Topical retinoids are a type of exfoliant, meaning they clear dead skin cells from your skin’s surface. This prevents any dead cells from plugging up hair follicles and causing new lesions.
If you are using topical retinoids, you should be careful to avoid sunlight. These substances should also not be used by pregnant women as they cause a risk of birth defects.
Topical retinoid use may cause side effects, for example you may feel a stinging sensation accompanied by skin irritation.
Benzoyl peroxide cream or gel lowers the amount of bacteria on your skin because it has antiseptic and anti-inflammatory properties.
It can also reduce blackheads and whiteheads. However, as with retinoids, it can cause your skin to be sensitive to sunlight.
Benzoyl peroxide can cause peeling, dry skin and a burning sensation in some individuals.
Azelaic acid is a more forgiving alternative to topical retinoids and benzoyl peroxide. This antibacterial exfoliant is ideal for patients with very sensitive skin.
It does not cause sunlight sensitivity and has milder side effects.
Topical antibiotics are used to reduce the chances of blocked hair follicles becoming infected. The gel or lotion destroys bacteria living on the surface of your skin.
Other topical salves may be prescribed again after initial treatment, however, topical antibiotics are usually the exception to this rule. Treatment is halted entirely after 6 to 8 weeks.
This is because skin bacteria can develop antibiotic resistance and worsen the acne. Although rare, topical antibiotics may also provoke skin peeling and irritation in some people. (17)
If your acne is advanced, your doctor may prescribe oral antibiotics. These tablets are usually taken alongside a topical treatment for maximum effect.
As with most acne treatments, antibiotics for acne take time to work. Improvements in your skin could take up to six weeks or more to show.
If you do not suffer any negative reactions and respond well, you may receive a four to six month course of antibiotics. (18)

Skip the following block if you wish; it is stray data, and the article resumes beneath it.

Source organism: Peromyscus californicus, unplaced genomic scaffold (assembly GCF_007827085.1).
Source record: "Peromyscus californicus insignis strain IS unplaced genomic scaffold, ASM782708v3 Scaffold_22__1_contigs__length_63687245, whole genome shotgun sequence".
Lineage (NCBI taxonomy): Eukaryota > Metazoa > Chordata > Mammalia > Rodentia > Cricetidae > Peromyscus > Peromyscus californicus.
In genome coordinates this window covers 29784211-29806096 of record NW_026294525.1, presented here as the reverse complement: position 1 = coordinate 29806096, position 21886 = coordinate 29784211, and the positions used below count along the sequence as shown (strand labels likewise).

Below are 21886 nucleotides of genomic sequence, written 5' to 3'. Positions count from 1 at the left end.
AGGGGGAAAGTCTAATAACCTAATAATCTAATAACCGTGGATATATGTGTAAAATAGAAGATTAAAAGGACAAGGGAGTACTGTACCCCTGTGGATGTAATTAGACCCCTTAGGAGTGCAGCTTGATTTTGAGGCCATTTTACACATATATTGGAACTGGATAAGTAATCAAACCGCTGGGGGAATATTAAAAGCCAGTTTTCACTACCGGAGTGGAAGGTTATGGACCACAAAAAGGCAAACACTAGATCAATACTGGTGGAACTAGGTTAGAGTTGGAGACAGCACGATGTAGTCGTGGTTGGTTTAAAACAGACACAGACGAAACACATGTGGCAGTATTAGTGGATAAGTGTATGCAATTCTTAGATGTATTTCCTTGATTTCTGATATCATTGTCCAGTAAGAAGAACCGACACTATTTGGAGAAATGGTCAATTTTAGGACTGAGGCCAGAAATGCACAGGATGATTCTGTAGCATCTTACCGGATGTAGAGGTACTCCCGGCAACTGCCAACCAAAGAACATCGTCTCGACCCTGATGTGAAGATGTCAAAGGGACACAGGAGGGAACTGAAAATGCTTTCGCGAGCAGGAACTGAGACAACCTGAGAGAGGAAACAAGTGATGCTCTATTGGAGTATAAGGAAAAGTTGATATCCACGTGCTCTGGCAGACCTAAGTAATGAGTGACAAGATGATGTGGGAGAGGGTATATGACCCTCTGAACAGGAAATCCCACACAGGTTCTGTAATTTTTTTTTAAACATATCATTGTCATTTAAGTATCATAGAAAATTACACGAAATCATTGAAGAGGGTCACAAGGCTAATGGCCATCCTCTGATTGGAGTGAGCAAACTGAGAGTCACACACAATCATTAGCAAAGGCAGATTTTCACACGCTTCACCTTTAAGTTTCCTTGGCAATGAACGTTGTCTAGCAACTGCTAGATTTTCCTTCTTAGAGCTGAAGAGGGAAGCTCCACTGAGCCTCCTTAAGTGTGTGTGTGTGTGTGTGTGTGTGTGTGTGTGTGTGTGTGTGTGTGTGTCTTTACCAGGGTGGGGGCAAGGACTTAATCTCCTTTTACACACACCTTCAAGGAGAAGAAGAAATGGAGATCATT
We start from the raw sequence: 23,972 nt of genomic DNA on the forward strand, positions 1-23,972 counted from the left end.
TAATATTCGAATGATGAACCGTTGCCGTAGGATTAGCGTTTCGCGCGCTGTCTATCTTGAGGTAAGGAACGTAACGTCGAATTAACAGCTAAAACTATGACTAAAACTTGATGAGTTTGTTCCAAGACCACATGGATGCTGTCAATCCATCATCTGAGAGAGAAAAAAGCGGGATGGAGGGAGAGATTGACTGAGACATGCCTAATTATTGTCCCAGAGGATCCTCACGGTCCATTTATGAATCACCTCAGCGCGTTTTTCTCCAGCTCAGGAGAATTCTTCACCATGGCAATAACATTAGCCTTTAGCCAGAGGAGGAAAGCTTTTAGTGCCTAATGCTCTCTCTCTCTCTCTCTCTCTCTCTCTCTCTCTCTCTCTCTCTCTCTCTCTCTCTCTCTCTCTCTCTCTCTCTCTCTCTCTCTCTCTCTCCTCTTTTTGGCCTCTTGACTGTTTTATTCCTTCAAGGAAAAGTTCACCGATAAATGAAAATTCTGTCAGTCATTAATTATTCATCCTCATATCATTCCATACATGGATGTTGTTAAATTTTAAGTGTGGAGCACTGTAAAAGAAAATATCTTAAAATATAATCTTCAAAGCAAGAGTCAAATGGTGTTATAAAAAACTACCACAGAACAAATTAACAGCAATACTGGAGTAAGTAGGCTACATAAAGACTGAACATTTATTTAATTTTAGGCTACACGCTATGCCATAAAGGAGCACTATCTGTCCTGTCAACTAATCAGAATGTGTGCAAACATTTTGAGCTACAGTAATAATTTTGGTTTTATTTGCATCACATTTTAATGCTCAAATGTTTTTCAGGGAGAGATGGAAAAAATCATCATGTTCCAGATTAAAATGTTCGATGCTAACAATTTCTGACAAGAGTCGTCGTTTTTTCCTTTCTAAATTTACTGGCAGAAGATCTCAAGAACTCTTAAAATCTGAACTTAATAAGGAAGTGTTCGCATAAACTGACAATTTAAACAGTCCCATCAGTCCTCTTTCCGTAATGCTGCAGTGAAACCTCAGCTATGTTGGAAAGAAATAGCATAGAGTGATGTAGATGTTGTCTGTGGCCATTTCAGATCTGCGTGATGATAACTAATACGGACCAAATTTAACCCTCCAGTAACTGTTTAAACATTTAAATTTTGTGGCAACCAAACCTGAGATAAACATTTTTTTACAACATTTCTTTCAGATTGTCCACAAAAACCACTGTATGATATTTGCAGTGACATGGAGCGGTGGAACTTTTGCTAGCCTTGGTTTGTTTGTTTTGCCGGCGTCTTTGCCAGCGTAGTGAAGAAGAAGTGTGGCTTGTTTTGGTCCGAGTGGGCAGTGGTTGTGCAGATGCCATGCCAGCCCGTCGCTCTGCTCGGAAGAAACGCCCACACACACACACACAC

Isotretinoin is a drug available as either a gel or a tablet. It helps to lower sebum production and reduces the bacteria on your skin’s surface.
Additionally, isotretinoin can help reduce inflammation of existing lesions. It can also work to prevent your hair follicles from becoming blocked.
Isotretinoin is a prescription-only drug intended to be taken for a minimum of four months. Your acne symptoms may initially get worse when you begin treatment.
This drug can cause unpleasant side effects, including bloody urine, skin inflammation or dryness and eye irritation.
In certain individuals, isotretinoin can inflame the liver or pancreas or in some cases it can lead to kidney disease. (19)
What is acne? Acne is a chronic skin condition that can cause inflammation of the hair follicles and oil glands.
What are the signs of acne? Acne manifests as pimples on the skin spanning from mild to severe. These can range from surface whiteheads to large, painful lesions under the skin.
How do you develop acne? Acne develops when your skin’s oil glands produce excess oil (sebum). They then become blocked, which can lead to inflammation and infection on your skin.
How are you diagnosed for acne? Acne is diagnosed through a physical examination of your skin by a doctor.
What is the best treatment for acne? Treatment depends on the type and severity of acne. You may receive topical gels, creams and ointments. Other options also include: oral antibiotics and isotretinoin.
What are the long term complications of acne? Severe acne can result in scarring and it’s also linked to a lowered self-esteem and depression. (20)
Is acne considered a disability? No, acne is not considered a disability. Although it can be painful, it does not impact your ability to work. (21)
Is there any cure for acne? No, there is no existing cure for acne. However, there are various treatment plans to manage the condition. (22)
Is acne life threatening? Acne is not life threatening, although it can be unpleasant to live with. (23)
Acne can be debilitating because of the effects it has on the skin’s appearance. Severe acne which causes cystic lesions can also result in permanent scars.
However, acne is a condition that can be treated and managed. Although it is important to avoid habits which can worsen your acne, like picking at spots and pimples.
Just remember, if you have acne, treat your skin gently. Avoid aggressive scrubbing or spending too much time in the sun. (24)